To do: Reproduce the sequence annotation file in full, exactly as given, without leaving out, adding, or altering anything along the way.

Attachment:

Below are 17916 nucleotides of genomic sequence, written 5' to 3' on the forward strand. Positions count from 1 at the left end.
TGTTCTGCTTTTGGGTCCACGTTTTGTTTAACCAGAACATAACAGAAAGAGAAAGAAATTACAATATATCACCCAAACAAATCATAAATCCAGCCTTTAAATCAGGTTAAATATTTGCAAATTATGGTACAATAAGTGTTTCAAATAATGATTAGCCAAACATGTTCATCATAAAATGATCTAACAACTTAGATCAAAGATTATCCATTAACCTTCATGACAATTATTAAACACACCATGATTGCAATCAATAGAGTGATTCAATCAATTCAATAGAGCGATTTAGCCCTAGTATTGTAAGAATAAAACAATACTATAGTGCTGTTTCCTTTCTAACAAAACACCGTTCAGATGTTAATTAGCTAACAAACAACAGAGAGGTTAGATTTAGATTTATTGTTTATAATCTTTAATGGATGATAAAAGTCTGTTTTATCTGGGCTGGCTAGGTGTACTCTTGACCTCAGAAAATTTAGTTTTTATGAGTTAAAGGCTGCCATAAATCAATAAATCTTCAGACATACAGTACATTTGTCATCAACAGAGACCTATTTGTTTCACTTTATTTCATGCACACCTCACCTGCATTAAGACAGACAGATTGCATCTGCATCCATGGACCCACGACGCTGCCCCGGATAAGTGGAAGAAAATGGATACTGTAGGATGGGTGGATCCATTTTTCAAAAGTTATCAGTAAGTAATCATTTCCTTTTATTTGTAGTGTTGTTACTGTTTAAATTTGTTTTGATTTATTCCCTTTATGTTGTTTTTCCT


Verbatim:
Below are 17916 nucleotides of genomic sequence, written 5' to 3' on the forward strand. Positions count from 1 at the left end.
TGTTCTGCTTTTGGGTCCACGTTTTGTTTAACCAGAACATAACAGAAAGAGAAAGAAATTACAATATATCACCCAAACAAATCATAAATCCAGCCTTTAAATCAGGTTAAATATTTGCAAATTATGGTACAATAAGTGTTTCAAATAATGATTAGCCAAACATGTTCATCATAAAATGATCTAACAACTTAGATCAAAGATTATCCATTAACCTTCATGACAATTATTAAACACACCATGATTGCAATCAATAGAGTGATTCAATCAATTCAATAGAGCGATTTAGCCCTAGTATTGTAAGAATAAAACAATACTATAGTGCTGTTTCCTTTCTAACAAAACACCGTTCAGATGTTAATTAGCTAACAAACAACAGAGAGGTTAGATTTAGATTTATTGTTTATAATCTTTAATGGATGATAAAAGTCTGTTTTATCTGGGCTGGCTAGGTGTACTCTTGACCTCAGAAAATTTAGTTTTTATGAGTTAAAGGCTGCCATAAATCAATAAATCTTCAGACATACAGTACATTTGTCATCAACAGAGACCTATTTGTTTCACTTTATTTCATGCACACCTCACCTGCATTAAGACAGACAGATTGCATCTGCATCCATGGACCCACGACGCTGCCCCGGATAAGTGGAAGAAAATGGATACTGTAGGATGGGTGGATCCATTTTTCAAAAGTTATCAGTAAGTAATCATTTCCTTTTATTTGTAGTGTTGTTACTGTTTAAATTTGTTTTGATTTATTCCCTTTATGTTGTTTTTCCT